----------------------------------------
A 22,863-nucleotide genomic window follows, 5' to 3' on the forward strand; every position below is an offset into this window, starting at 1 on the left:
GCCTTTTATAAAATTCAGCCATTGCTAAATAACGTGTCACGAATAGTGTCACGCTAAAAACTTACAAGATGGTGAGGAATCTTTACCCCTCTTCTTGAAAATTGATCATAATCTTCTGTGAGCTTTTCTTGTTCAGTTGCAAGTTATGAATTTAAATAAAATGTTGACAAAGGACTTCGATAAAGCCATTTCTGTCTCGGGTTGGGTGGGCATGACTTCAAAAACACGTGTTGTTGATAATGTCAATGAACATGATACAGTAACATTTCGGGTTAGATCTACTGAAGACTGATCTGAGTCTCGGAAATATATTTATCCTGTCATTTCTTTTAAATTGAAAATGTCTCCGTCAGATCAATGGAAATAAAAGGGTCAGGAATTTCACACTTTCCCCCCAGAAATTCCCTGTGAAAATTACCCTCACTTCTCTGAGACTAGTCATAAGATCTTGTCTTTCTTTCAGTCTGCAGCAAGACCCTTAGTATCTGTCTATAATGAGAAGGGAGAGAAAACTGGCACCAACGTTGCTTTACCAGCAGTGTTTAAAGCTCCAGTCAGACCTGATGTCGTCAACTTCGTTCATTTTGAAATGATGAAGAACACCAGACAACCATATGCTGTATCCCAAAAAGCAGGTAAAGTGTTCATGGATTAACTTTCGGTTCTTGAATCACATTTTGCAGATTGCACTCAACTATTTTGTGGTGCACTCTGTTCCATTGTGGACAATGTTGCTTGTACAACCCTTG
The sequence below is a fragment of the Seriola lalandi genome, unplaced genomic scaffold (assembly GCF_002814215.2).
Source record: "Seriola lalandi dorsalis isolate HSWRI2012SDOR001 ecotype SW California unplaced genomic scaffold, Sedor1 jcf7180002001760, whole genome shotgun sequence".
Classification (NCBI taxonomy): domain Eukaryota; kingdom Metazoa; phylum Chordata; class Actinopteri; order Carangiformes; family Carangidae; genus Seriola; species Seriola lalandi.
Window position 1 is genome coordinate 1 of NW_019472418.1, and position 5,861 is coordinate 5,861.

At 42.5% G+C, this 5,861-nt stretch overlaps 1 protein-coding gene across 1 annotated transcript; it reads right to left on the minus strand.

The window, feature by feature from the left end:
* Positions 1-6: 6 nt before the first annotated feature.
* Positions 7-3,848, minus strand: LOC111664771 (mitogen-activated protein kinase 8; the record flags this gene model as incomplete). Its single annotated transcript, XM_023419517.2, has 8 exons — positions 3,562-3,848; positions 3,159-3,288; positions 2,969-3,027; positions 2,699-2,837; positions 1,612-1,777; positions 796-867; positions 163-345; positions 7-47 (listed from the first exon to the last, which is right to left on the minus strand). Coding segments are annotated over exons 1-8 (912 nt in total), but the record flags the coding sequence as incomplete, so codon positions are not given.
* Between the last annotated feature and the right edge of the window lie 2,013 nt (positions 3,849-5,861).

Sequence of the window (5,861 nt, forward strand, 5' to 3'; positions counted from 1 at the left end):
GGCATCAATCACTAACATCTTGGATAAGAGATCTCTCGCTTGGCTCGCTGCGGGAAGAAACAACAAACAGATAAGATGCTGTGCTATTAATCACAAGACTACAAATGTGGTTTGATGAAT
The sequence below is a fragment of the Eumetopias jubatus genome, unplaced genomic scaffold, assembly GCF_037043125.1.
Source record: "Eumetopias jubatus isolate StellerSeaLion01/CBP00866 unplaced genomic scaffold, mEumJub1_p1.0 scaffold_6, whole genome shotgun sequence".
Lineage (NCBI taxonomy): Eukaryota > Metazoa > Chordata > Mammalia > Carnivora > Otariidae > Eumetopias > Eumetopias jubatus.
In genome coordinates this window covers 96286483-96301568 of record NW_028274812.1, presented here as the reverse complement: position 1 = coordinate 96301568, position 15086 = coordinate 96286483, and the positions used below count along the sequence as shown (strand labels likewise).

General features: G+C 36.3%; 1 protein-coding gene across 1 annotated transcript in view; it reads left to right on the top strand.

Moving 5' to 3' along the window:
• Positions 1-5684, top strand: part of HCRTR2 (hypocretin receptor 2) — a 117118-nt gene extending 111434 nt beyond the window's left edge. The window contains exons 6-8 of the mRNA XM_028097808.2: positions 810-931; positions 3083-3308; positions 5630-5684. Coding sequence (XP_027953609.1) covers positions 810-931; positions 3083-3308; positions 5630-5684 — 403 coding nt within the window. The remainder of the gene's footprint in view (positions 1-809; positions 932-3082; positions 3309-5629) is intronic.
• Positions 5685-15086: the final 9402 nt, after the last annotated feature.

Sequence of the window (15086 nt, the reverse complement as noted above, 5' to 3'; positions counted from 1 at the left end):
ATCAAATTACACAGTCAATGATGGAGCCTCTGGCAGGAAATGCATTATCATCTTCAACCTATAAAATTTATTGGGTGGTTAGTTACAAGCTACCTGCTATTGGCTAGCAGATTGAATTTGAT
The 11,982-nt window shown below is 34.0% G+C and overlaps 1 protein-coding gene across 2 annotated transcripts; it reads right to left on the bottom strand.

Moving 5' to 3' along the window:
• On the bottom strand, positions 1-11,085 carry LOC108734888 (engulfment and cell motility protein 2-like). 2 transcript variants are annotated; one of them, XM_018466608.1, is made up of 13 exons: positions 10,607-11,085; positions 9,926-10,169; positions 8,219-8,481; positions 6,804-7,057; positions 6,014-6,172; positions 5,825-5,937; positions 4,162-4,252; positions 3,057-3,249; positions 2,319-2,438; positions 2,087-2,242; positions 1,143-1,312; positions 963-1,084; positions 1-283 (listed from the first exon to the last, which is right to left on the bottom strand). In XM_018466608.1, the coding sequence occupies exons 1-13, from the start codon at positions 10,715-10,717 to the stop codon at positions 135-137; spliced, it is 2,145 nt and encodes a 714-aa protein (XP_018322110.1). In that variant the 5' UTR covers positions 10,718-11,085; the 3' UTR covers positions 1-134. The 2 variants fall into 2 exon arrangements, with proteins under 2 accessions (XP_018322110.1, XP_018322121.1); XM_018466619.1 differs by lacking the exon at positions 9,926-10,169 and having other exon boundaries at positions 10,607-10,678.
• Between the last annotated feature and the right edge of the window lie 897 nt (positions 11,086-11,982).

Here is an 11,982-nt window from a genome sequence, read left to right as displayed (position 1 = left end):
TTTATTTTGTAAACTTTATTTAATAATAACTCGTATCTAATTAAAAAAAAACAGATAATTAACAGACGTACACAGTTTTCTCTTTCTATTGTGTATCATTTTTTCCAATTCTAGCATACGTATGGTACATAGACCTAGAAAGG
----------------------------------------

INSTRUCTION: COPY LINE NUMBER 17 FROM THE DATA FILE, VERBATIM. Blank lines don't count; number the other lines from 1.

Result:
In genome coordinates this window covers 96286483-96301568 of record NW_028274812.1, presented here as the reverse complement: position 1 = coordinate 96301568, position 15086 = coordinate 96286483, and the positions used below count along the sequence as shown (strand labels likewise).